HOGMANAY – the last day of the year

Hogmanay is the Scottish word for the last day of the year that is, the thirty-first of December. This is typically followed by the new year celebrations on the morning of the first of January. In some cases, this new year celebration takes place on the second of January instead, or, the Scottish bank holiday.

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Origin of Hogmanay

The celebrations are said to date back to pagan times. People used to mark the end of harvest at the end of the year with Samhain.

Another account suggests that the festival has Nordic roots as is a celebration of the winter solstice among the Norse. The Vikings used to celebrate Yule, a midwinter festival. The duration of the celebration came to be known as daft days, where people would be found drinking, enjoying parties and bonfires while also visiting and hosting neighbors. In Scotland, Christmas was not celebrated and Hogmanay was considered as the more traditional festival to celebrate.

Traditions and rituals in HOGMANAY

First Footing

First footing is considered to be the most widely celebrated custom of the day. It starts immediately after midnight. The custom aims to be the first person to cross the threshold of a friend or a neighbors’ house. The custom also involves the giving of symbolic gifts such as shortbread, whisky, and black bun ( a dark rye bread). The giving of food and drinks is to ensure that the visitors don’t go hungry. Traditionally the visitors bring a lump of coal with them when they visit. This is done to ensure that the house remains warm.

It is considered favorable for a tall, dark-haired man to be the first visitor. This preference tracks back to invasions by the Vikings. Vikings were typically fairer haired and thus the arrival of a man with similar traits was considered to be dangerous.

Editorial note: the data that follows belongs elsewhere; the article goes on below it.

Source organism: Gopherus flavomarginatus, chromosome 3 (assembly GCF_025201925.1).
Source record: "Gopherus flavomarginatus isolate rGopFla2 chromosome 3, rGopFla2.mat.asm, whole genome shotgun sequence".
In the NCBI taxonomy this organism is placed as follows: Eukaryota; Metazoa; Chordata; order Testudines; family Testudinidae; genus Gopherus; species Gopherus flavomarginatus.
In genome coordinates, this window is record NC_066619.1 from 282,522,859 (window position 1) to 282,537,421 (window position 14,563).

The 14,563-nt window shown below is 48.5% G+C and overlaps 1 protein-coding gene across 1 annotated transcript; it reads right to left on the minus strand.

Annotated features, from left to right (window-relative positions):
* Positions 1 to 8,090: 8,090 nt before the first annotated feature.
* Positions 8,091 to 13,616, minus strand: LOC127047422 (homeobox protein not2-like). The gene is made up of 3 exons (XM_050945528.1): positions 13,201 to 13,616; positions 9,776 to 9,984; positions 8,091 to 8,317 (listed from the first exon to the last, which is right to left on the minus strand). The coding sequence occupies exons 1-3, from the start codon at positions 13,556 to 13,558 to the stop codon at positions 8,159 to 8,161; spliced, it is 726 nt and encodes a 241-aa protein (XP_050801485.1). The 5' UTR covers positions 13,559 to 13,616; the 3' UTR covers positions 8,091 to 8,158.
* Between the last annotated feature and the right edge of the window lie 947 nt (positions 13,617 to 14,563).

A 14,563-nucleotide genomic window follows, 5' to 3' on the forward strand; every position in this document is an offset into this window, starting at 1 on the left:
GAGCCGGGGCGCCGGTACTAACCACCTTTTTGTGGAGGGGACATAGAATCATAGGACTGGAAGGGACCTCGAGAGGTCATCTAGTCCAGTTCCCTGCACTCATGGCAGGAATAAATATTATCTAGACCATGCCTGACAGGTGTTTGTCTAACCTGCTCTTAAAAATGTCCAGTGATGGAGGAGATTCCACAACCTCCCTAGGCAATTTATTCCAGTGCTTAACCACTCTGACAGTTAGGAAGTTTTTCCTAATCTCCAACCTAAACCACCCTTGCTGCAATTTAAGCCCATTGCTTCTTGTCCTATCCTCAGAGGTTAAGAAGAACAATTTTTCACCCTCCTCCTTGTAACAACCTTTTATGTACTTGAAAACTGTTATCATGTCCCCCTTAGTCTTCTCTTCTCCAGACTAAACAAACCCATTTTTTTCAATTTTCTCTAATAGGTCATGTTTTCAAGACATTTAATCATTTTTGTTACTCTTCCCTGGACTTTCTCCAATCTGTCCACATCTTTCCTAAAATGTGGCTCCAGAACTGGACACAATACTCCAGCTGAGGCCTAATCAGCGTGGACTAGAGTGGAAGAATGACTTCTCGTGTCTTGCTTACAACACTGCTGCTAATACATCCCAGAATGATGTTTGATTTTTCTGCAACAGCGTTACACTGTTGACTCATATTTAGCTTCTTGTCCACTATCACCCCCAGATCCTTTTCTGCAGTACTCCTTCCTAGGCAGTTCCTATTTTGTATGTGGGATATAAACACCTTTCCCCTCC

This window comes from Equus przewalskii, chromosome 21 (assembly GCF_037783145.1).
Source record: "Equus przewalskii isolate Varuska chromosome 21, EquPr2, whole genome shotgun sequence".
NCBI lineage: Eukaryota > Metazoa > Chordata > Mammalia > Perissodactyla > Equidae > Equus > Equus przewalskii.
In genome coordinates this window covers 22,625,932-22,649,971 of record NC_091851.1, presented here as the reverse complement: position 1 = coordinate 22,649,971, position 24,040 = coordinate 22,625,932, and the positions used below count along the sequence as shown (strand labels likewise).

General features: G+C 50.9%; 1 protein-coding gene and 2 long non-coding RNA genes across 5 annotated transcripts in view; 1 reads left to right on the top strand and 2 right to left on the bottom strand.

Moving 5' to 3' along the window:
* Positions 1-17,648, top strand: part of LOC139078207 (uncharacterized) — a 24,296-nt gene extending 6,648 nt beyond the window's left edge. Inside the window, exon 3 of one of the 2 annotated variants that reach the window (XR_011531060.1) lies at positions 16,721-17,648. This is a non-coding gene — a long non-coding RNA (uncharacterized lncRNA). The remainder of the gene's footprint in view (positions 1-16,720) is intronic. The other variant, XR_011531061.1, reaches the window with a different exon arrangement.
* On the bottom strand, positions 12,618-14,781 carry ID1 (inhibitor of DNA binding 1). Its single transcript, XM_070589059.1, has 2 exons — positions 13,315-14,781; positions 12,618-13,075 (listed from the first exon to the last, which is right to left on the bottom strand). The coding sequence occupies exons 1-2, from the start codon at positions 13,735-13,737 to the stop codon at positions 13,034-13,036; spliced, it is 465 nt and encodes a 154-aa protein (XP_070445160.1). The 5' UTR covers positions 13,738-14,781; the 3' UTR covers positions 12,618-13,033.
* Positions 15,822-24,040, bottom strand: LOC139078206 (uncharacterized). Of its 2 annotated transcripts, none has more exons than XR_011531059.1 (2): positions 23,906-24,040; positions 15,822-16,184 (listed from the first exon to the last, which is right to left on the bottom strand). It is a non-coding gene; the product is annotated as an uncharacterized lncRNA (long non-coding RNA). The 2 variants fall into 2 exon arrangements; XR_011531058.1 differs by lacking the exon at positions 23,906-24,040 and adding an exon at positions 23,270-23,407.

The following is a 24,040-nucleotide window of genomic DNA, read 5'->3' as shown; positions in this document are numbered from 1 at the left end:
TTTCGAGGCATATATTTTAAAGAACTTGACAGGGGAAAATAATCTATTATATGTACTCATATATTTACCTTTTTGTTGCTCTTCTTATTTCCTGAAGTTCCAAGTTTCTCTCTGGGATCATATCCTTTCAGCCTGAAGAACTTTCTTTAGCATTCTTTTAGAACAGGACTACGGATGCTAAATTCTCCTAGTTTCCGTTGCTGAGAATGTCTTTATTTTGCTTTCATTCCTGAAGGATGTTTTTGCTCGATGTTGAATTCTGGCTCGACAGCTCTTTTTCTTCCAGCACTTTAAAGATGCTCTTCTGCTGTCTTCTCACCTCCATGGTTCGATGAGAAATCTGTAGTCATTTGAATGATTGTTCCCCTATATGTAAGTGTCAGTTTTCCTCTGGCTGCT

Fireball swinging

This custom typically takes place in northeast Scotland. People make balls of chicken wire filled with old newspapers and other dry flammable material. These balls are up to 2 feet in diameter and are attached to a wire or chain (made up of non-flammable material) of about 3 feet in length. Moreover, at the ringing of the bell for the new year, the balls are set alight and the swingers set off swinging the burning balls around their heads.


Considered to be an old customs of the highlands, staining (Scottish for protection) of the household and livestock, is a custom that has managed to survive to some extent. Early in on the morning of the new year’s, people of the household drink and then sprinkle ‘magic’ water from a ‘dead or living ford’ (a river ford that is routinely crossed by the dead and the living). After this, the house is sealed up and branches of juniper are set on fire. The smoke from these branches is allowed to fill up the house until they result in the coughing and sneezing of the inhabitants.

Post this, the windows and doors are flung open to let the cold fresh air of the new year in. The whole household then sits down for a new year’s breakfast after being administered a ‘restorative’ from the whisky bottle. This is usually administered by the woman of the house.


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